Gender policies and advancement of women into leadership in public secondary schools in Kisauni and Likoni sub-counties, Mombasa County Kenya
Aringo, Faith A.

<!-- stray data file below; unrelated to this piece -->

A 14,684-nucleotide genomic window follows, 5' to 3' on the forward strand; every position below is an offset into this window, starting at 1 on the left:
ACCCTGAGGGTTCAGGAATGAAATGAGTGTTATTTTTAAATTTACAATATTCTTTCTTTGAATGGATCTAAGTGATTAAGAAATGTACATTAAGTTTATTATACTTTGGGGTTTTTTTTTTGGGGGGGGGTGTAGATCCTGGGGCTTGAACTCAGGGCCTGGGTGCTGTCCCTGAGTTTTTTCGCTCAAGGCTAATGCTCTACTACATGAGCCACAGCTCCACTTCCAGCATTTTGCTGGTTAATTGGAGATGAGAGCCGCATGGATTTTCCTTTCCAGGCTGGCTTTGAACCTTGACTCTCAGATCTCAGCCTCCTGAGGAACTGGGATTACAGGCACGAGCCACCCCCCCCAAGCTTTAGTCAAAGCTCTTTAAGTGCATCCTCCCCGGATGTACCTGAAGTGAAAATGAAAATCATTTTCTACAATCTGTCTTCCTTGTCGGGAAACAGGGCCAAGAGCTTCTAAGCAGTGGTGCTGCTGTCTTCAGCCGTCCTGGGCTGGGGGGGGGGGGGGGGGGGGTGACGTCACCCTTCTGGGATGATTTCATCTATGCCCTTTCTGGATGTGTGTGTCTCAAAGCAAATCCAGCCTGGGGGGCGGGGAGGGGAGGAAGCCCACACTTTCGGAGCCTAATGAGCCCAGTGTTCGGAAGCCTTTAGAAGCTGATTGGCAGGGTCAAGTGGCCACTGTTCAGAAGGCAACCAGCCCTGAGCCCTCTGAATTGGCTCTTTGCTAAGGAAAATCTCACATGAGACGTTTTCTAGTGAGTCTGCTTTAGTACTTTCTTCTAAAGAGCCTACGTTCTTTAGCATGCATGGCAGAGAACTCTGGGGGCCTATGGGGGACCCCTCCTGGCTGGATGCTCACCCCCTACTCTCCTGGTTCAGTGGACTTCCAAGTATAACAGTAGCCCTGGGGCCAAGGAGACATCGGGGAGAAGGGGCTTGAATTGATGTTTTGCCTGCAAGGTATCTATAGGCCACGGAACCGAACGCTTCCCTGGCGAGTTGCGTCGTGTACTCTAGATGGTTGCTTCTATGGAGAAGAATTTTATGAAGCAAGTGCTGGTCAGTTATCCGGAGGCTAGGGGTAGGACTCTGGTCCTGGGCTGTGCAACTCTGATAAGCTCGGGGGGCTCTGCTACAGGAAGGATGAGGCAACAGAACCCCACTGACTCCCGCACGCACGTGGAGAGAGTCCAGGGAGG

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Advancement of women into headship positions in many institutions has been an issue of concern globally. Consequently, many bodies including sitting governments have put in place policies that ensure that women are able to access such posts. The purpose of this study hence, was to analyze various gender policies for the progression of women into leadership positions in public secondary schools in Kisauni and Likoni sub-counties, Mombasa County, Kenya. The objectives of the study was to: analyze gender policies which guide appointments of public secondary school male and female teachers into school headship positions in Kisauni and Likoni sub-counties, find out the perceptions of teachers on the employment policy of head teachers in public secondary schools in Kisauni and Likoni sub-counties, examine policy challenges faced by women teachers in advancing to headship positions in public secondary schools in Kisauni and Likoni sub-counties, and to establish respondents‟ views about solutions to challenges women teachers face in advancing to headship positions in public secondary schools in Kisauni and Likoni sub-counties. This study was guided by the social role theory. The study targeted a population of all the two hundred and eighty (280) teachers, twelve (12) head teachers, twelve (20) Board of Management (BOM) chairpersons, and two (2) Sub-County Directors of Education (SCDEs) in Kisauni and Likoni sub-counties. The study used purposive and stratified random sampling. Hence the sample size was made of 77 subjects. Data was collected using questionnaires and interview schedules. From the study such policies as affirmative action, MDGs for women empowerment, Kenya Vision 2030, equal educational opportunities among others were examined. It was realized that there were two women head teachers heading secondary schools in the two sub-counties. Socio-cultural challenges like gender disparity in employment opportunities, low confidence and self-esteem, societal beliefs that women should stay at home and take care of the children featured as the major drawback that made women to lag behind in assuming headship positions. The study concluded that although there existed policies guiding appointment of teachers into headship, they were rarely followed and that women in the two sub-counties remained behind because of cultural stereotypes among the coastal communities. The study recommended that educational stakeholders in the coast be educated on several aspects of the society especially on some backward cultural stereotypes that undermined women